This process starts with a general-purpose (but virtual) prototyping platform, designed according to the common API requirements and the golden model (C/C++ code describing the tasks to be performed). This design-phase clarifies different possible architectural choices and specifies the range of attainable specs, as restricted by the particular platform and the set goals. In our case, the platform has been FPGA-based. Design methodology allows mapping to other platforms (in particular ASIC platforms) in order to either deliver better performance (but require large investments) or embed the solution in specific products (like mass storage solution).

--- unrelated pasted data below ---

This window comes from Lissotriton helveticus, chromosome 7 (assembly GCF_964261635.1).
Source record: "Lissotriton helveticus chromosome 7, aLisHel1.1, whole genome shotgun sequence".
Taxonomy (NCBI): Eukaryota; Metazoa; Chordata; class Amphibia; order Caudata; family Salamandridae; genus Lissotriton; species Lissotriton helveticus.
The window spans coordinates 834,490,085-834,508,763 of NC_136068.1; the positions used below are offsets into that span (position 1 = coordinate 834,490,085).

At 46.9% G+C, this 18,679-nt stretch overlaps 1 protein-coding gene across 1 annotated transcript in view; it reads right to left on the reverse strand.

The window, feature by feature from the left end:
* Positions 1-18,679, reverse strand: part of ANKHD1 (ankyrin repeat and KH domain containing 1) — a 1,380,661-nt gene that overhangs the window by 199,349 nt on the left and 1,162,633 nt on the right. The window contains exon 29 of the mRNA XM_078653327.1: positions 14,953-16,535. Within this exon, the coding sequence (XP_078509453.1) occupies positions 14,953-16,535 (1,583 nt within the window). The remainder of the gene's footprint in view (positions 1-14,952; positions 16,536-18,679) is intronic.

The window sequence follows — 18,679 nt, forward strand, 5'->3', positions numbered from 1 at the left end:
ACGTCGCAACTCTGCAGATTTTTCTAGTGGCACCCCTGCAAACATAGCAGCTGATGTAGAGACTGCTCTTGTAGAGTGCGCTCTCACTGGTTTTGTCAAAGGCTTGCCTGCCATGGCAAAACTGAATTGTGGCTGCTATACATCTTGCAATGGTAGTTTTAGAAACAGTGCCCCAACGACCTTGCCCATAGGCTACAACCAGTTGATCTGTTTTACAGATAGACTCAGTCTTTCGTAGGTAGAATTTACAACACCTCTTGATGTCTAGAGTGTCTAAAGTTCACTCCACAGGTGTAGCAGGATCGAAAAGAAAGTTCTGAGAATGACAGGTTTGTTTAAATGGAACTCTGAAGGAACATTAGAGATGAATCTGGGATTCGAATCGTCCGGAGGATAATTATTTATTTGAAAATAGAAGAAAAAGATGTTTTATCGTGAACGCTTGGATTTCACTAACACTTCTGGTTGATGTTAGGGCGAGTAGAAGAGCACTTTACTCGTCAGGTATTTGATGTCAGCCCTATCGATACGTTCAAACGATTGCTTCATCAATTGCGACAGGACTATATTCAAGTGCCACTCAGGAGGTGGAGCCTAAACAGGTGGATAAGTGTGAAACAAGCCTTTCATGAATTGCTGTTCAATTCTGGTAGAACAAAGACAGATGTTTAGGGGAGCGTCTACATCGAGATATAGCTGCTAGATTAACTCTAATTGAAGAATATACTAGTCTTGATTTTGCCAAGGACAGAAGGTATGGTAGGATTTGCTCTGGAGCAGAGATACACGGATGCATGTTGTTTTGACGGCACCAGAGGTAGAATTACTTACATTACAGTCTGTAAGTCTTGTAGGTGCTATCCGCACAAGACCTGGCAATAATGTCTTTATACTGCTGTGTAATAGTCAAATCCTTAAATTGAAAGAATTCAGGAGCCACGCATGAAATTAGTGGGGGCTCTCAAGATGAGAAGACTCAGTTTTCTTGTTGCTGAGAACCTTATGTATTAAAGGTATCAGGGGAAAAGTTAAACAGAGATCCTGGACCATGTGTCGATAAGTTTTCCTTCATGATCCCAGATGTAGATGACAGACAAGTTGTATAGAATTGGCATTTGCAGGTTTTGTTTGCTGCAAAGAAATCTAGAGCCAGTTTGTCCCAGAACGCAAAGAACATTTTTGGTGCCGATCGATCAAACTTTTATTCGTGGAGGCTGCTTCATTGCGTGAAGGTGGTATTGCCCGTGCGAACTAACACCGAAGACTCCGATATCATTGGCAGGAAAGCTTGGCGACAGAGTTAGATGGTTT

Hence, we implemented a dedicated high-performance, optimized-cost implementation of the search engine core. At this level, concrete choices have been made after which the core of the engine, namely the controller and the SCU, STU, and SSU have been built, together with the corresponding embedded software. After passing verification and performance, this core constitutes the unique, stable kern of the ACE. Verification used new and modern techniques, like HW/SW co-simulation using Virtual PCs to execute concurrently C++ (from the SW golden models) and SystemC (for the HW) modules. That helped to isolate and design HW drivers and related MW. In parallel with the core design, different applications were also built.